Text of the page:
How DKIM Works
DKIM allows an organization to insert a cryptographic signature in outbound e-mail and associate that signature with its domain name. The signature travels with the e-mail regardless of its path across the Internet. The recipient of the e-mail can use the signature to validate that the message came from the organization's domain name.
"Right now, a receiver of a message has no confidence that the message they are receiving is from whom it claims to be from," Olson explains. "DKIM is a way to permit a receiver of a message to validate that a message is, in fact, from whom it claims to be from."
DKIM won't eliminate e-mail fraud altogether, but it will help companies that are targets of phishing scams to give their customers a way of ensuring they sent a particular message.
"If the receiver has confidence that an e-mail that claims to be from Bank of America is from Bank of America, then they are not going to worry that someone is trying to steal their Social Security number," Olson says.
DKIM is a merger of two protocols: DomainKeys, which was created by Yahoo, and Identified Internet Mail, which was created by Cisco. These companies along with other messaging vendors and ISPs are working with the IETF's DKIM working group on technical specifications, which are almost done.
"DKIM is a stable specification," Fenton says. "The DKIM base specification, which is how you sign a message and how you verify the signature, is very well defined. It's not a moving target."
The IETF's DKIM working group is still tweaking the Sender Signing Practices, which is a document that will describe how senders can provide information in their DKIM records for recipients to use in deciding what steps to take with messages received from the sender.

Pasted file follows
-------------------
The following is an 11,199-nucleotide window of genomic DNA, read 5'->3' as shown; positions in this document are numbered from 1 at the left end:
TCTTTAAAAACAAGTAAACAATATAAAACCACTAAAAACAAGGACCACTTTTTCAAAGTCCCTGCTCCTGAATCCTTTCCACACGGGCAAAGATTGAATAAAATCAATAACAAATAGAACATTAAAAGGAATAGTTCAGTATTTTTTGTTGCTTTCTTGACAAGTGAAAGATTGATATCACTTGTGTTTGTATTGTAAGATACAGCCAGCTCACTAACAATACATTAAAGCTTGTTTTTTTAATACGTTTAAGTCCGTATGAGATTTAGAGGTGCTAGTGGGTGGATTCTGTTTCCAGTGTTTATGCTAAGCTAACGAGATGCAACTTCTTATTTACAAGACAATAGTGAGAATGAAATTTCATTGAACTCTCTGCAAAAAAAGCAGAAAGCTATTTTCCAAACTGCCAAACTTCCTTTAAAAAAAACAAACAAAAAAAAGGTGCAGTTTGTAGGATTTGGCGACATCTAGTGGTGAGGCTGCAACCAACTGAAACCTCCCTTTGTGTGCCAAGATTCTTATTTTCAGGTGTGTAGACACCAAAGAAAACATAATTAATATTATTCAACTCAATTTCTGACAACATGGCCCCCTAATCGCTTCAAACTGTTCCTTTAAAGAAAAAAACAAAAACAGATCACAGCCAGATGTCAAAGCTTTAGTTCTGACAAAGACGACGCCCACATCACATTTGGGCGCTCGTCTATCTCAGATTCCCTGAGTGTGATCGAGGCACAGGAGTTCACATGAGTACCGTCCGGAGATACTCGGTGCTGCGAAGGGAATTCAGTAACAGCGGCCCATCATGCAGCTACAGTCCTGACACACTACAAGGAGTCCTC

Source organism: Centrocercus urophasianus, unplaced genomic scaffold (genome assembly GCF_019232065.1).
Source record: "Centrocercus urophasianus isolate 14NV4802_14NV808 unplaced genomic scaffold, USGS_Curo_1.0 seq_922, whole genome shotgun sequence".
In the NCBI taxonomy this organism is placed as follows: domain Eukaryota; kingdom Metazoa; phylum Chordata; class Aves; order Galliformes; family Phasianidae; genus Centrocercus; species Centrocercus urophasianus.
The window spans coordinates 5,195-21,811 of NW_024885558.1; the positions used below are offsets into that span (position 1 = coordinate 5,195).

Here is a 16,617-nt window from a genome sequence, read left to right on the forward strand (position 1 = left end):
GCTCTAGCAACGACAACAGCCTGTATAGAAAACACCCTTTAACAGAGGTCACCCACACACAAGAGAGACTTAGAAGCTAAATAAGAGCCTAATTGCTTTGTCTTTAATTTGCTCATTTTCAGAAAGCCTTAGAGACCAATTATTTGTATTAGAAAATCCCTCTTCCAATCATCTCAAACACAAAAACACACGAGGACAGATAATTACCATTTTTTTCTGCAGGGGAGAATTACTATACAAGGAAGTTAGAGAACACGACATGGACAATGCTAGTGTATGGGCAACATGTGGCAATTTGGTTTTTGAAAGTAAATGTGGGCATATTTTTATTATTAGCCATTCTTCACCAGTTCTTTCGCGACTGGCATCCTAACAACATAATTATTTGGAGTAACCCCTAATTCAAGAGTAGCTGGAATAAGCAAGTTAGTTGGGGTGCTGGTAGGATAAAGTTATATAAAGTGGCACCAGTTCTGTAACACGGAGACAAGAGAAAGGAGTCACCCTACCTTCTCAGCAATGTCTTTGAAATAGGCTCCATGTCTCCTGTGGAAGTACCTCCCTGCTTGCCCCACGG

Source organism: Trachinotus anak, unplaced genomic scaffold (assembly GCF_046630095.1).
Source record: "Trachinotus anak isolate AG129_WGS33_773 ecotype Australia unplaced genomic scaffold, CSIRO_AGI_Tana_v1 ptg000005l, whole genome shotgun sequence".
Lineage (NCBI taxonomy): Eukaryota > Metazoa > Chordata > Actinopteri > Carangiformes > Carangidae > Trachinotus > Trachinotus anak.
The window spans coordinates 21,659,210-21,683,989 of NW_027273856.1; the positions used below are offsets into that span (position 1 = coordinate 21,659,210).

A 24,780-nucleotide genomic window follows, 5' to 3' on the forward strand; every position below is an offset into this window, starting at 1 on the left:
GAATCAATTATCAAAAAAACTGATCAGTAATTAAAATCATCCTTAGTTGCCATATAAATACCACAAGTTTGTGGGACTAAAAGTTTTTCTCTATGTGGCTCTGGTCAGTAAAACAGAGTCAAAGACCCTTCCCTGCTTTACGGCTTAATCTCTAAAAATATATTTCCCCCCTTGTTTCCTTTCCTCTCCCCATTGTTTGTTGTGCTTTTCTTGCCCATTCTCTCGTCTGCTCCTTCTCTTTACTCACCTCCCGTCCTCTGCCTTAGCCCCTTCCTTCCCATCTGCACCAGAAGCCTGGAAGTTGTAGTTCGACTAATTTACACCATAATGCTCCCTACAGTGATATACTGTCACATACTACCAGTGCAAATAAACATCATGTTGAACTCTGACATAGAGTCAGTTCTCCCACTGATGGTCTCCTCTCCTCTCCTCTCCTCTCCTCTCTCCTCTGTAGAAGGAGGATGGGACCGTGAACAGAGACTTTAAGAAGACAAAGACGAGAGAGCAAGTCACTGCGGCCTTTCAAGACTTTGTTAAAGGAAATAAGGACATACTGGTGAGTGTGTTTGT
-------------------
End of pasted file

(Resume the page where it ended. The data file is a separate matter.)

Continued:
"If I sign all my mail and you get a message that purports to come from me that's not signed, then you can assume that message is not from me," Olson explains. "That policy would be in the DNS record associated with the sender. The SSP is in its 10th draft right now...I hope it will be done soon."
Network vendors say DKIM is ready for deployment. In November, 20 ISPs and messaging vendors conducted an interoperability test of their DKIM deployments.
Vendors that participated in the DKIM interoperability test say the standard works, and that no technical stumbling blocks were discovered.
"We did find some cases where the RFCs need some clarification," Olson says. "But the test showed that multiple people working independently have been able to interoperate with DKIM."
"It's pretty easy for a corporation to go out and deploy DKIM because there are enough commercial products that have DKIM support," Fenton says.